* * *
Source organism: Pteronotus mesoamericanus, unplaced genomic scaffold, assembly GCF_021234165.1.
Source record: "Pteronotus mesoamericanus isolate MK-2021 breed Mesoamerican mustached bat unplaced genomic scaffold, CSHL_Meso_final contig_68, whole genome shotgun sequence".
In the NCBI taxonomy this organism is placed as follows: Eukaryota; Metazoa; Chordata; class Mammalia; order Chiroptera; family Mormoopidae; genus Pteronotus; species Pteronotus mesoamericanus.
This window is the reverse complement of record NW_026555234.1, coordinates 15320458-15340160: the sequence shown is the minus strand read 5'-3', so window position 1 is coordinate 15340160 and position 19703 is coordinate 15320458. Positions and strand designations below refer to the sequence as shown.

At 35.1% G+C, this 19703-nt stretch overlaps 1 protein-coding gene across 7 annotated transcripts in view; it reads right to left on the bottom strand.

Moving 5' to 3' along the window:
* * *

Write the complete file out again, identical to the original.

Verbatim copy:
Source organism: Pteronotus mesoamericanus, unplaced genomic scaffold, assembly GCF_021234165.1.
Source record: "Pteronotus mesoamericanus isolate MK-2021 breed Mesoamerican mustached bat unplaced genomic scaffold, CSHL_Meso_final contig_68, whole genome shotgun sequence".
In the NCBI taxonomy this organism is placed as follows: Eukaryota; Metazoa; Chordata; class Mammalia; order Chiroptera; family Mormoopidae; genus Pteronotus; species Pteronotus mesoamericanus.
This window is the reverse complement of record NW_026555234.1, coordinates 15320458-15340160: the sequence shown is the minus strand read 5'-3', so window position 1 is coordinate 15340160 and position 19703 is coordinate 15320458. Positions and strand designations below refer to the sequence as shown.

At 35.1% G+C, this 19703-nt stretch overlaps 1 protein-coding gene across 7 annotated transcripts in view; it reads right to left on the bottom strand.

Moving 5' to 3' along the window: